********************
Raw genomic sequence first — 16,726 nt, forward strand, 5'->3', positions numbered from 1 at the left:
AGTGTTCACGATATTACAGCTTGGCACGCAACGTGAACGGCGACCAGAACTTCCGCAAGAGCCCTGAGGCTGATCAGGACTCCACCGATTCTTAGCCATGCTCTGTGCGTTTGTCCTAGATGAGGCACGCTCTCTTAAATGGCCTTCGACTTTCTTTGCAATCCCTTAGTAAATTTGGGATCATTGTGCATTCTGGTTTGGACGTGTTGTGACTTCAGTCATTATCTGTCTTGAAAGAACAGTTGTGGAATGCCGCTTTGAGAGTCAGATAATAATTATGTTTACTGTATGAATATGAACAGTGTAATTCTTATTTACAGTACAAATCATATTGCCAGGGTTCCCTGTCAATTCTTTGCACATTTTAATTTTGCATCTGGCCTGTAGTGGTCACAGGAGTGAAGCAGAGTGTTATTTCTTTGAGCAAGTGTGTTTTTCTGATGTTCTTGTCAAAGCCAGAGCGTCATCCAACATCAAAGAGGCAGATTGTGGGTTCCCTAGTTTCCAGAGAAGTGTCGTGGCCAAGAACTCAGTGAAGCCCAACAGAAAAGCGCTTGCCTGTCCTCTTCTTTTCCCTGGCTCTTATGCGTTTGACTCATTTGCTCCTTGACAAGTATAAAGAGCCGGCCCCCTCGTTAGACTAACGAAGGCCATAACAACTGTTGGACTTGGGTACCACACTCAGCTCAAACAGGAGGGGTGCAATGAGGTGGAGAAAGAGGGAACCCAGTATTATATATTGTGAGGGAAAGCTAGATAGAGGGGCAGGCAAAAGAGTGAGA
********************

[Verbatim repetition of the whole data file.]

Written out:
Raw genomic sequence first — 16,726 nt, forward strand, 5'->3', positions numbered from 1 at the left:
AGTGTTCACGATATTACAGCTTGGCACGCAACGTGAACGGCGACCAGAACTTCCGCAAGAGCCCTGAGGCTGATCAGGACTCCACCGATTCTTAGCCATGCTCTGTGCGTTTGTCCTAGATGAGGCACGCTCTCTTAAATGGCCTTCGACTTTCTTTGCAATCCCTTAGTAAATTTGGGATCATTGTGCATTCTGGTTTGGACGTGTTGTGACTTCAGTCATTATCTGTCTTGAAAGAACAGTTGTGGAATGCCGCTTTGAGAGTCAGATAATAATTATGTTTACTGTATGAATATGAACAGTGTAATTCTTATTTACAGTACAAATCATATTGCCAGGGTTCCCTGTCAATTCTTTGCACATTTTAATTTTGCATCTGGCCTGTAGTGGTCACAGGAGTGAAGCAGAGTGTTATTTCTTTGAGCAAGTGTGTTTTTCTGATGTTCTTGTCAAAGCCAGAGCGTCATCCAACATCAAAGAGGCAGATTGTGGGTTCCCTAGTTTCCAGAGAAGTGTCGTGGCCAAGAACTCAGTGAAGCCCAACAGAAAAGCGCTTGCCTGTCCTCTTCTTTTCCCTGGCTCTTATGCGTTTGACTCATTTGCTCCTTGACAAGTATAAAGAGCCGGCCCCCTCGTTAGACTAACGAAGGCCATAACAACTGTTGGACTTGGGTACCACACTCAGCTCAAACAGGAGGGGTGCAATGAGGTGGAGAAAGAGGGAACCCAGTATTATATATTGTGAGGGAAAGCTAGATAGAGGGGCAGGCAAAAGAGTGAGA